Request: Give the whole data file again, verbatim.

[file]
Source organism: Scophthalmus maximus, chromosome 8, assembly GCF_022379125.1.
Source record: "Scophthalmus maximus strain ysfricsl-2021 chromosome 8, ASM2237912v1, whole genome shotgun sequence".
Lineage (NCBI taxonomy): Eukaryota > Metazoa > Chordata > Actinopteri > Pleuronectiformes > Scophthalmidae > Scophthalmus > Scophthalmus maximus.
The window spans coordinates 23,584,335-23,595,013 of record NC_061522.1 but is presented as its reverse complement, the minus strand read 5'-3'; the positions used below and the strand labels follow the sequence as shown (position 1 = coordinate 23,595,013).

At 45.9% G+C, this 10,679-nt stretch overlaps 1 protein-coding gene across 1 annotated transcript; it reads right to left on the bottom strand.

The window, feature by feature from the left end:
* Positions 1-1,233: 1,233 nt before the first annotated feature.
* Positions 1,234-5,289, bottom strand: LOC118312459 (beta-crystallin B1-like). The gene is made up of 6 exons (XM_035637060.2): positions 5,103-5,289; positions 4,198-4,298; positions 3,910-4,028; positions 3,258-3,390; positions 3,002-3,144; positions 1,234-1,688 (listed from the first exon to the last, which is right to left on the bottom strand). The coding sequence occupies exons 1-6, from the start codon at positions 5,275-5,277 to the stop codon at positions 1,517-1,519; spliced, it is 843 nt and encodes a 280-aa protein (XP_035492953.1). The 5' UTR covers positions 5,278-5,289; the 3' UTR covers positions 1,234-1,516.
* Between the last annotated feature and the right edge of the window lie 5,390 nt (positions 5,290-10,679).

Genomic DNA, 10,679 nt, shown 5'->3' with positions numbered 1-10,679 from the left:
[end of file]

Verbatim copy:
Source organism: Scophthalmus maximus, chromosome 8, assembly GCF_022379125.1.
Source record: "Scophthalmus maximus strain ysfricsl-2021 chromosome 8, ASM2237912v1, whole genome shotgun sequence".
Lineage (NCBI taxonomy): Eukaryota > Metazoa > Chordata > Actinopteri > Pleuronectiformes > Scophthalmidae > Scophthalmus > Scophthalmus maximus.
The window spans coordinates 23,584,335-23,595,013 of record NC_061522.1 but is presented as its reverse complement, the minus strand read 5'-3'; the positions used below and the strand labels follow the sequence as shown (position 1 = coordinate 23,595,013).

At 45.9% G+C, this 10,679-nt stretch overlaps 1 protein-coding gene across 1 annotated transcript; it reads right to left on the bottom strand.

The window, feature by feature from the left end:
* Positions 1-1,233: 1,233 nt before the first annotated feature.
* Positions 1,234-5,289, bottom strand: LOC118312459 (beta-crystallin B1-like). The gene is made up of 6 exons (XM_035637060.2): positions 5,103-5,289; positions 4,198-4,298; positions 3,910-4,028; positions 3,258-3,390; positions 3,002-3,144; positions 1,234-1,688 (listed from the first exon to the last, which is right to left on the bottom strand). The coding sequence occupies exons 1-6, from the start codon at positions 5,275-5,277 to the stop codon at positions 1,517-1,519; spliced, it is 843 nt and encodes a 280-aa protein (XP_035492953.1). The 5' UTR covers positions 5,278-5,289; the 3' UTR covers positions 1,234-1,516.
* Between the last annotated feature and the right edge of the window lie 5,390 nt (positions 5,290-10,679).

Genomic DNA, 10,679 nt, shown 5'->3' with positions numbered 1-10,679 from the left: